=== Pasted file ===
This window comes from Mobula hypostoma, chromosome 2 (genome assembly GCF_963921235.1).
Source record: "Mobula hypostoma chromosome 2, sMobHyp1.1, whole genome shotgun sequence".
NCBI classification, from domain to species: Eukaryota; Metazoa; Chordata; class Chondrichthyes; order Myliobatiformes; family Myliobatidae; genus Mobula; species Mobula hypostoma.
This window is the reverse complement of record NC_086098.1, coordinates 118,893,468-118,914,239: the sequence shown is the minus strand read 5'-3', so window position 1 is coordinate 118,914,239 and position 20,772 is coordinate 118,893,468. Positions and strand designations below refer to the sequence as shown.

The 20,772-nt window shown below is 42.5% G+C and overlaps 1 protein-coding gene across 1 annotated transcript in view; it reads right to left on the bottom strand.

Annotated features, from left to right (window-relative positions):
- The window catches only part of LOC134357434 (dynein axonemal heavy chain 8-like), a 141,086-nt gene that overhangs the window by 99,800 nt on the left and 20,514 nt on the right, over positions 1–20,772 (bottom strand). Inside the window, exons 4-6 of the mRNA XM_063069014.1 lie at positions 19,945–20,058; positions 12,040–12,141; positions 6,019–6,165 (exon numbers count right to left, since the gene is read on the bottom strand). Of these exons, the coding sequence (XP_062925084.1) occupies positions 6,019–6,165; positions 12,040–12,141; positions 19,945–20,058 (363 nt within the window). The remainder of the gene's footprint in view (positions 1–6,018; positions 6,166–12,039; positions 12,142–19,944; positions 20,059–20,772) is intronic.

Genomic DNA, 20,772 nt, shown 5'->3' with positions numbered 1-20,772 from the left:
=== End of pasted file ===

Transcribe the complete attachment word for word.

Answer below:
This window comes from Mobula hypostoma, chromosome 2 (genome assembly GCF_963921235.1).
Source record: "Mobula hypostoma chromosome 2, sMobHyp1.1, whole genome shotgun sequence".
NCBI classification, from domain to species: Eukaryota; Metazoa; Chordata; class Chondrichthyes; order Myliobatiformes; family Myliobatidae; genus Mobula; species Mobula hypostoma.
This window is the reverse complement of record NC_086098.1, coordinates 118,893,468-118,914,239: the sequence shown is the minus strand read 5'-3', so window position 1 is coordinate 118,914,239 and position 20,772 is coordinate 118,893,468. Positions and strand designations below refer to the sequence as shown.

The 20,772-nt window shown below is 42.5% G+C and overlaps 1 protein-coding gene across 1 annotated transcript in view; it reads right to left on the bottom strand.

Annotated features, from left to right (window-relative positions):
- The window catches only part of LOC134357434 (dynein axonemal heavy chain 8-like), a 141,086-nt gene that overhangs the window by 99,800 nt on the left and 20,514 nt on the right, over positions 1–20,772 (bottom strand). Inside the window, exons 4-6 of the mRNA XM_063069014.1 lie at positions 19,945–20,058; positions 12,040–12,141; positions 6,019–6,165 (exon numbers count right to left, since the gene is read on the bottom strand). Of these exons, the coding sequence (XP_062925084.1) occupies positions 6,019–6,165; positions 12,040–12,141; positions 19,945–20,058 (363 nt within the window). The remainder of the gene's footprint in view (positions 1–6,018; positions 6,166–12,039; positions 12,142–19,944; positions 20,059–20,772) is intronic.

Genomic DNA, 20,772 nt, shown 5'->3' with positions numbered 1-20,772 from the left: